Rosado said he didn’t know yet how many total votes are in the 126 briefcases, noting some contained three ballots and others 500 ballots. Officials initially said there were 182 briefcases but later revised the number.
The discovery is the latest misstep for a commission that botched the island’s primaries in August so badly that a second round of voting was held, an unprecedented situation that led to the commission’s previous president to resign a month later. Then the commission was criticized for taking a record four days after the Nov. 3 general election to finalize counting nearly all votes, only to announce on Tuesday that it had discovered more briefcases. Traditionally, the commission releases final vote counts the night of the election.
Ukraine police close Biden probe initiated by ousted prosecutor
Ukrainian authorities have closed a criminal probe into Joe Biden, who was accused of improperly forcing the ouster of the country’s prosecutor general in 2016, a police spokesperson said.
The investigation was launched in February after the ousted prosecutor, Viktor Shokin, appealed to a court.
Under Ukrainian law, anyone can go to court to request an investigation if the State Investigative Bureau declines to open one on its own. The courts overwhelmingly order law enforcement to launch criminal cases even in the absence of evidence, according to Vitaly Shabunin, the co-founder of the Anti-Corruption Action Center, a Kyiv-based watchdog group.
President Trump pressured Ukraine President Volodymyr Zelensky to announce a probe of this kind last year, a move that led to Trump’s impeachment by the House of Representatives. Trump was accused of corruptly using government power to push for political help from Ukraine in the form of investigations to try to discredit his Democratic political rivals. The president was acquitted by the Republican-controlled Senate in a mostly party-line vote.
California voters reject revamp to property tax system
California voters rejected a proposal to partially dismantle the state’s 42-year-old cap on property taxes, a move that would have have raised taxes for many businesses in a pandemic-hobbled economy.
Following Tuesday’s update to the vote count, Proposition 15 had only about 48% support and was trailing by more than a half-million votes.
The loss is another blow to organized labor, which also came out on the losing side of the most expensive ballot question in state history. That would have required Uber, Lyft, DoorDash and other app-based delivery services to treat their drivers as employees rather than independent contractors.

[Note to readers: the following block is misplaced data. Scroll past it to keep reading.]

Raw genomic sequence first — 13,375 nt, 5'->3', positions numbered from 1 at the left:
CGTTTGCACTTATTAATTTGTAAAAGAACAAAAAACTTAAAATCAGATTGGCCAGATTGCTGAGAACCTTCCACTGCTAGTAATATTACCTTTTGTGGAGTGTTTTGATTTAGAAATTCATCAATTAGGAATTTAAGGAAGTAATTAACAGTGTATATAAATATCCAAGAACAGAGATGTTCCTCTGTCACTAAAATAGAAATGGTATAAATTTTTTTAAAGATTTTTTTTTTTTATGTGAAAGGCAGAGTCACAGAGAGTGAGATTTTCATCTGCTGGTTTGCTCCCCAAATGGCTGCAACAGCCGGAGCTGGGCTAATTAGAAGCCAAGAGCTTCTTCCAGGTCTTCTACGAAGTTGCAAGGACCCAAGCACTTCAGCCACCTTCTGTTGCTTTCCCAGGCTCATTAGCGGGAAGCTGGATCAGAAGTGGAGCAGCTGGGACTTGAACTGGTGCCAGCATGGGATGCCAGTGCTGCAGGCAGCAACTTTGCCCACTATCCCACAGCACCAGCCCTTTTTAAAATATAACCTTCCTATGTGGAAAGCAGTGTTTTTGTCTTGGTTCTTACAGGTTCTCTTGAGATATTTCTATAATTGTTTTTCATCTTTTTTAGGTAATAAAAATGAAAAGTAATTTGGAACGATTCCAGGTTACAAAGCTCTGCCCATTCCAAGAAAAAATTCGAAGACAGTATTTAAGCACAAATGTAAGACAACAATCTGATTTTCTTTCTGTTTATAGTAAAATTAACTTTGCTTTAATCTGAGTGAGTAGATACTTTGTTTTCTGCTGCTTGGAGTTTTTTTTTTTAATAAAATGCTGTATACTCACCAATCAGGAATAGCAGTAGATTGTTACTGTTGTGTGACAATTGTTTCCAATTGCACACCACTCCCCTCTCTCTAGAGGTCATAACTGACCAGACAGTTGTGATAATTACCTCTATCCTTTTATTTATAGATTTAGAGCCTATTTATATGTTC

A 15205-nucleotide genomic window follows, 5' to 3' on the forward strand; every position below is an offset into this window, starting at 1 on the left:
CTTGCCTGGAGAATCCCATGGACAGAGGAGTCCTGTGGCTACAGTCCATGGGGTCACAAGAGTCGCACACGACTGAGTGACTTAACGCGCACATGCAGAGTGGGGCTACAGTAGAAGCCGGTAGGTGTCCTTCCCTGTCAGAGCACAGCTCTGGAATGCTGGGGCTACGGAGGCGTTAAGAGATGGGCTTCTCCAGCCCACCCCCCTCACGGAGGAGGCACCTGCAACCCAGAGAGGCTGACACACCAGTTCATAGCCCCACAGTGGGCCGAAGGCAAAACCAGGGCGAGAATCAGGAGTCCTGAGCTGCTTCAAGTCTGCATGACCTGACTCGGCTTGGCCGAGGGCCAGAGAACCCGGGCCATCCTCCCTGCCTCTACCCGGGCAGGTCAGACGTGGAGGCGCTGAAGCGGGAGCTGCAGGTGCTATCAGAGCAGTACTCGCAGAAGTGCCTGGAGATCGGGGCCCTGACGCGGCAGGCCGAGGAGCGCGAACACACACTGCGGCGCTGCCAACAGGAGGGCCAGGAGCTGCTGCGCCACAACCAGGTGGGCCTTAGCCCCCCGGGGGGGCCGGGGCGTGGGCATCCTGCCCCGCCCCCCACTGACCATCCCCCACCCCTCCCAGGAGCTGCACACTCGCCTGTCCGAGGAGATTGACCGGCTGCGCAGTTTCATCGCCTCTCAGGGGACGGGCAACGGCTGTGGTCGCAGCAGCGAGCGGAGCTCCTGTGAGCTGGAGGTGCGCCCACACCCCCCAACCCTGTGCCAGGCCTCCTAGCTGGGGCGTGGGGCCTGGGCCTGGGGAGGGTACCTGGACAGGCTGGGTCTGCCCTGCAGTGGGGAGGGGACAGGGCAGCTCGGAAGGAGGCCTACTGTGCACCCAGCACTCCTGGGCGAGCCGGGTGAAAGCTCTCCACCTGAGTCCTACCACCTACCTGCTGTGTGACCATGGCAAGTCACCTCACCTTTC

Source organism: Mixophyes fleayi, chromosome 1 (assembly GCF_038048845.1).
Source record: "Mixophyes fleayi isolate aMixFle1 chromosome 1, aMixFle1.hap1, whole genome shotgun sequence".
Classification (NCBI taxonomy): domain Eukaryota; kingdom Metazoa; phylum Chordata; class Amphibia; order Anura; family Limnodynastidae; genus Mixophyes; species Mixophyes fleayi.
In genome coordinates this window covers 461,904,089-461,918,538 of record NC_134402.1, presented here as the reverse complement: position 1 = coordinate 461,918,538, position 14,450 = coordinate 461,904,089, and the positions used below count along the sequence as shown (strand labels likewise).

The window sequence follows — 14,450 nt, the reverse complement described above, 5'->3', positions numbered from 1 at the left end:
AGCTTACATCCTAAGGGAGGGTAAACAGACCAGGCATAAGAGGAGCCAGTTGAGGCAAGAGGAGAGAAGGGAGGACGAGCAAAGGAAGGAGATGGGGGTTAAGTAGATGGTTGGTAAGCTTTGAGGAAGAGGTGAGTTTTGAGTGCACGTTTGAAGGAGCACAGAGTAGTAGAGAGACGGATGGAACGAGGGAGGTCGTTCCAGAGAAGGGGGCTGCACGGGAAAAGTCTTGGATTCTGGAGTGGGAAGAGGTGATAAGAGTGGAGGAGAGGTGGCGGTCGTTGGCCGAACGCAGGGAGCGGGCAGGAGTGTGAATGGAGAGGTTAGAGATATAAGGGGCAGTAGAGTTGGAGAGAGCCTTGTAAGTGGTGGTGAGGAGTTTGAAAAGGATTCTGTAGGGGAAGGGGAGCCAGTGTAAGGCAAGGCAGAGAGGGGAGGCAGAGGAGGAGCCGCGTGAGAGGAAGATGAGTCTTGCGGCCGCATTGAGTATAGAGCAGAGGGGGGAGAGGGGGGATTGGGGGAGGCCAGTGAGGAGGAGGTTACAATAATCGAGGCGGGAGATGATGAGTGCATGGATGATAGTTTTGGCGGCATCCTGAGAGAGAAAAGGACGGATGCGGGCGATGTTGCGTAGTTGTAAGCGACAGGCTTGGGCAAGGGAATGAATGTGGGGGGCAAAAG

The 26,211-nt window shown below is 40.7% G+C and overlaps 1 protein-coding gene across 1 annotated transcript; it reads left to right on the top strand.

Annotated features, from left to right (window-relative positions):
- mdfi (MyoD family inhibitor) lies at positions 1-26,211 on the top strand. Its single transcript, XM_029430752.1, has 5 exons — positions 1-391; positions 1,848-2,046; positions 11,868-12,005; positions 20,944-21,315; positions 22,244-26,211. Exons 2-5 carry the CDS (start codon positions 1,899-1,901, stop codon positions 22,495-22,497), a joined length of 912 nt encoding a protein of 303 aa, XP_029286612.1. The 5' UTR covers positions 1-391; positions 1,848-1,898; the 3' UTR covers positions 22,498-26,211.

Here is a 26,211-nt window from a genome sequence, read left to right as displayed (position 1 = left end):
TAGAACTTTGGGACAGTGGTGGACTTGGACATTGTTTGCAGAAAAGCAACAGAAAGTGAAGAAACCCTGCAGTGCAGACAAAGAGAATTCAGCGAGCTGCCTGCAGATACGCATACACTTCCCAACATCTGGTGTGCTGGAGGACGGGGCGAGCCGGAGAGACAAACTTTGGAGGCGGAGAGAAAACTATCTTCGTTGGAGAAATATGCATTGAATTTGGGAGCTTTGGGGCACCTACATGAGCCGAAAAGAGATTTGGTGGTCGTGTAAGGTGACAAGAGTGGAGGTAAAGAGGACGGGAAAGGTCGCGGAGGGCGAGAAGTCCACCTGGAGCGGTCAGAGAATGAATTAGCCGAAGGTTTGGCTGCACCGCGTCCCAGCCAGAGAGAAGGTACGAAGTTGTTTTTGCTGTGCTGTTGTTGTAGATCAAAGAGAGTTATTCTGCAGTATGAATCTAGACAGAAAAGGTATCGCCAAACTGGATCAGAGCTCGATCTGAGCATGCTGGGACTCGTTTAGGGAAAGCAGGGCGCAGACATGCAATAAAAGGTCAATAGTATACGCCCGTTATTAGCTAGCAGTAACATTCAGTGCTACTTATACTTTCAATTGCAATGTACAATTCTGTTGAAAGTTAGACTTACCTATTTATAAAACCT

Since 1978, California has limited tax increases to 2% a year until a property is sold. With prices climbing at a much higher rate, taxpayers who have held homes and businesses for many years pay far less than what the market value would determine.
Proposition 15 would have allowed local governments to reassess commercial and industrial property every three years, while residential property, including home-based businesses, would remain under 1978 rules. The change would have generated up to $12.5 billion in revenue.
Trump wins Alaska, NBC News projects
President Donald Trump has won Alaska, NBC News projects, leading Joe Biden with 57 percent of the vote and 75 percent of the total vote reported.
The victory means Biden now leads Trump in the Electoral College 279 to 217 — already past the level to have won the presidency.
NBC News has yet to make calls in the presidential race in Georgia, Arizona and North Carolina. Biden is leading in Georgia and Arizona while Trump is up in North Carolina. NBC News deems each race still too close to call.
GOP incumbent Dan Sullivan defeats Democrat Al Gross in Alaska Senate race, NBC projects
GOP Sen. Dan Sullivan has been re-elected to his seat in Alaska, defeating Democratic challenger Al Gross, NBC News projects.
With 75 percent of the vote in, Sullivan received more than 57 percent of the vote and leads Gross by more than 52,000 votes.
NYC man arrested for threatening to kill Sen. Schumer, protesters, prosecutors say
Authorities arrested a man in New York after he threatened to kill “anyone that claims to be a democrat” and “blow up” the FBI on social media, prosecutors said.
Prosecutors said members of the Joint Terrorism Task Force, including FBI agents and New York Police Department officers, arrested Brian Maiorana, 54, early Tuesday at his home on Staten Island.
Maiorana was charged in a federal complaint with threatening to kill and ordering others to kill protesters, law enforcement members and elected officials, including Sen. Chuck Schumer, (D-N.Y.), according to papers filed in the Eastern District of New York. A judge in a Brooklyn federal court ordered his detainment pending a bail hearing, prosecutors said.
His attorney, James Darrow, did not immediately respond to a request for comment on Wednesday. Family members of Maiorana could not immediately be reached for comment on Wednesday
Trade, Covid-19, climate change and more: Host of global issues awaits Biden
But with domestic crises including the coronavirus pandemic, an economic recession and a national reckoning with racism on Biden’s home blotter, the new president may have to initially set aside any bold international initiatives, said Bonnie Glaser, senior adviser for Asia at the Center for Strategic and International Studies think tank.
“More than ever before, domestic priorities are going to squeeze out any foreign policy agenda in the first six months at least,” Glaser said.
That means Biden will need to set strict priorities on the global concerns he addresses, said Peter Trubowitz, director of the U.S. Center at the London School of Economics.
With that in mind, here’s where Biden will likely land on major issues and challenges facing the United States globally.